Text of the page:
Tom Thumb Lettuce: Review

By | 2017-09-01T11:09:05+00:00 July 2nd, 2016|Lettuce, Tom Thumb|0 Comments

How do you review a lettuce? Probably one of the hardest things to do if you’re a blogger seeing as they all seem to taste relatively the same and generally serve the same purpose.

If you’ve been following this blog, you’d have seen I had decided to grow Tom Thumb lettuce – a fast growing variety ideal for growing from March all the way through to August.

I sowed quite a lot of them in a polystyrene tray and if I’m totally honest, I would sow these differently I were sowing them again – perhaps only one or two in pots and then thin them out later.  I’d also keep the plants on the windowsill inside your own home purely because I have found that lettuce should be fresh and at your fingertips, in my opinion growing them at an allotment is a little bit too inconvenient, because you have to go to your allotment, dig it up or cut it and then go back.   I tend use lettuce for salads for lunch, and I’m not just not that organised, so I would definitely recommend growing these on a window box for the dis-organised among you.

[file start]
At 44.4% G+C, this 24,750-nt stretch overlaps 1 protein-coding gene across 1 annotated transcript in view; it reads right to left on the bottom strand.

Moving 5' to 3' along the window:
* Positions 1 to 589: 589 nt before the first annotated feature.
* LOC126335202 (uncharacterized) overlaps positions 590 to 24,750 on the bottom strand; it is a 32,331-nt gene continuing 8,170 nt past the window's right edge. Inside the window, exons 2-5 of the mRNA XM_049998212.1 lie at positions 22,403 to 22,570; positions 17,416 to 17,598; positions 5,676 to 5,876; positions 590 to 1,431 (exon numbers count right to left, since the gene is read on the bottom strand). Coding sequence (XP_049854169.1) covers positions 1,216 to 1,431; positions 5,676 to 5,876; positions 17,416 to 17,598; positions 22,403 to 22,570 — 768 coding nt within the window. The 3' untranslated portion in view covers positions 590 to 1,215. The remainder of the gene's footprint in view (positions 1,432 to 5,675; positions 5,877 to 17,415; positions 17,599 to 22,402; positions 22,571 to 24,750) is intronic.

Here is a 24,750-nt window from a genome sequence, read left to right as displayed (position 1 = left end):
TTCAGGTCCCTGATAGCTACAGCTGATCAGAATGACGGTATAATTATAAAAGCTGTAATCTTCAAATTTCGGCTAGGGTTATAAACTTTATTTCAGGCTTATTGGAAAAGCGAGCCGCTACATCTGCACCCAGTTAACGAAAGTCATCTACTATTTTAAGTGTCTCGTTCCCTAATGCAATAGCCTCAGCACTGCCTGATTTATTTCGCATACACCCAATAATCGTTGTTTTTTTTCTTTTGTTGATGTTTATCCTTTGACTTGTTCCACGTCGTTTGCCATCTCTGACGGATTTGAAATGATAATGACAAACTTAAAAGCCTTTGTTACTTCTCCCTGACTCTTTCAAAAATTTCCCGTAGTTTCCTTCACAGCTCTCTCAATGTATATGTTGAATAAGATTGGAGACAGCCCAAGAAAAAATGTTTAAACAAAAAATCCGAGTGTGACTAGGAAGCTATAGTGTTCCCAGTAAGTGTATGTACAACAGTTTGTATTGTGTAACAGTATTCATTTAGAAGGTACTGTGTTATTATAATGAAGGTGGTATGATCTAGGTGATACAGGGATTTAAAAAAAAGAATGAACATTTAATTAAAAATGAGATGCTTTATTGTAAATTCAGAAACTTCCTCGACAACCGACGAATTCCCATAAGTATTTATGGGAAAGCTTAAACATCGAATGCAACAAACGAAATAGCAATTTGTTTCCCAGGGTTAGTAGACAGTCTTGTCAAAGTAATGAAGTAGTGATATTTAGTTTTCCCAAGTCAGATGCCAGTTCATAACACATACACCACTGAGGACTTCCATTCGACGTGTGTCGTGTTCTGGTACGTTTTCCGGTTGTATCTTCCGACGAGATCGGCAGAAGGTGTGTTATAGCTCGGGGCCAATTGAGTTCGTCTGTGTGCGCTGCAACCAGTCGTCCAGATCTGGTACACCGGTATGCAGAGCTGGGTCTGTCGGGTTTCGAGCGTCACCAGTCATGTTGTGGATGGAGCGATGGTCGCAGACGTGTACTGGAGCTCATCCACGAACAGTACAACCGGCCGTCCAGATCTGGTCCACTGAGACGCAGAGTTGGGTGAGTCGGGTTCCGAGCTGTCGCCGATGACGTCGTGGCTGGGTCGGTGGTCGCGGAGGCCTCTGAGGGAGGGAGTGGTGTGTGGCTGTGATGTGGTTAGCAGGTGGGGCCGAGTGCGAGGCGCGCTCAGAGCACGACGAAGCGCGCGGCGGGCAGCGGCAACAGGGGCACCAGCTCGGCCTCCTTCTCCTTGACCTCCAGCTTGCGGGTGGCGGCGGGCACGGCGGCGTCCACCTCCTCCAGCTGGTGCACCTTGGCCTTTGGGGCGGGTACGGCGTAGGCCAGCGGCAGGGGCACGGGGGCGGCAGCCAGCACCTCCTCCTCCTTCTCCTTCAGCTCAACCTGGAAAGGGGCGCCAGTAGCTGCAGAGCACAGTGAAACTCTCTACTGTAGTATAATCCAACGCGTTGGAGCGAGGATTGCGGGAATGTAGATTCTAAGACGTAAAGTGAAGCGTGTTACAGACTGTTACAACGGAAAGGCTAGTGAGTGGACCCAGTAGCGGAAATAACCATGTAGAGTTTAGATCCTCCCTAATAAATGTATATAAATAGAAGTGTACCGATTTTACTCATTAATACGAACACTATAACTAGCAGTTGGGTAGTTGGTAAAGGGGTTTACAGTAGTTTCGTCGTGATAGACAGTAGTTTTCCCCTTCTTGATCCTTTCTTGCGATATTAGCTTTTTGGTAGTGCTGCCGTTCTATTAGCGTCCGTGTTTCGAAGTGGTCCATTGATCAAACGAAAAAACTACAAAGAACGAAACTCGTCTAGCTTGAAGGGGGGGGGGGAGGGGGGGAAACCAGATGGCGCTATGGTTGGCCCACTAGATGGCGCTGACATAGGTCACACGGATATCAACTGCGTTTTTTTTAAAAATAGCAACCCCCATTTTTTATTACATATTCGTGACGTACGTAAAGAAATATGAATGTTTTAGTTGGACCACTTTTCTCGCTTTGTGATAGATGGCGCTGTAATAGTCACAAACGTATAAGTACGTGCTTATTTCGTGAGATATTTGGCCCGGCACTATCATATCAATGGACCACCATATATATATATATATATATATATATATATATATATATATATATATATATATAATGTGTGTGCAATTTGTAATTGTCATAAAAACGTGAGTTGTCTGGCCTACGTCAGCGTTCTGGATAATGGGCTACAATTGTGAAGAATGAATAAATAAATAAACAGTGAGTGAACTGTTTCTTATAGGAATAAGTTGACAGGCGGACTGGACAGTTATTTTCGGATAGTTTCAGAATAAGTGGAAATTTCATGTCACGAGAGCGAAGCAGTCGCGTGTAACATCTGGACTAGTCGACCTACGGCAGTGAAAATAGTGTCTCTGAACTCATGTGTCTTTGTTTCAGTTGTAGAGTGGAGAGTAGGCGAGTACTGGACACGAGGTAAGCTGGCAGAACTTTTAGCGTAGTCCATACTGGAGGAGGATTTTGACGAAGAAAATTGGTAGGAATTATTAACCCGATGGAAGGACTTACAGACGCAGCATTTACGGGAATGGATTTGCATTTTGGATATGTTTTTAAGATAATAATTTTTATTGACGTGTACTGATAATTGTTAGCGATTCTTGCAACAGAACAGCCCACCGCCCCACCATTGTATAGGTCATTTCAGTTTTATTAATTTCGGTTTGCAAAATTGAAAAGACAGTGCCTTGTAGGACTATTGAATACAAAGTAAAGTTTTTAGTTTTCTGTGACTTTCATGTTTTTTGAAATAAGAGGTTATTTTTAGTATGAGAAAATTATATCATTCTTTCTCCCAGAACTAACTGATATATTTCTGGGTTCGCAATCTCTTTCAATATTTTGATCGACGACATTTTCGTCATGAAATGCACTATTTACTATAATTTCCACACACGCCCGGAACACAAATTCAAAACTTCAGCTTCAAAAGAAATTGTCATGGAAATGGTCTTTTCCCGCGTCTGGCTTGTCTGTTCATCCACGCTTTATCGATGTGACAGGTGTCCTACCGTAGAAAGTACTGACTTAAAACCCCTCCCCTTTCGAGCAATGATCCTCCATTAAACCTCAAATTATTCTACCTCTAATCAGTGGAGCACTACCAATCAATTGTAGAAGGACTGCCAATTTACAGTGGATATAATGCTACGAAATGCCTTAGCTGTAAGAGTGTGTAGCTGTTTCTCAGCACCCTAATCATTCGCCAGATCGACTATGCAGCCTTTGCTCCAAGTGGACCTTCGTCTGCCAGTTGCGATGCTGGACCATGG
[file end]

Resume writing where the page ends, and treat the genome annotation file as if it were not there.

If you are that organised and you’re short of space at home, there is a plus side, which is that Tom Thumb lettuces were pretty low maintenance as the seed packet described, this is a real benefit. They also lasted once they were cut, provided they were kept in a bag in the fridge.

If you do plan on keeping your lettuce in the fridge for a number of days then it’s best that you’re really thorough in your cleaning and subsequent drying. Be sure to wash your lettuce in cold water, and add a few splashes of vinegar to kill any hidden creepy crawlies and be quite diligent in getting all that mud off as this could work with any moisture to create mould and quickly turn your lettuce.

I’d really recommend investing in a lettuce drier (or salad spinner) (you know those cool things that spin around when you turn the handle).  Compared to lettuces you buy in the shop, these really stand above the rest – purely because it was fresher and you knew where it had come from.

Now, what variety of salad to grow next…

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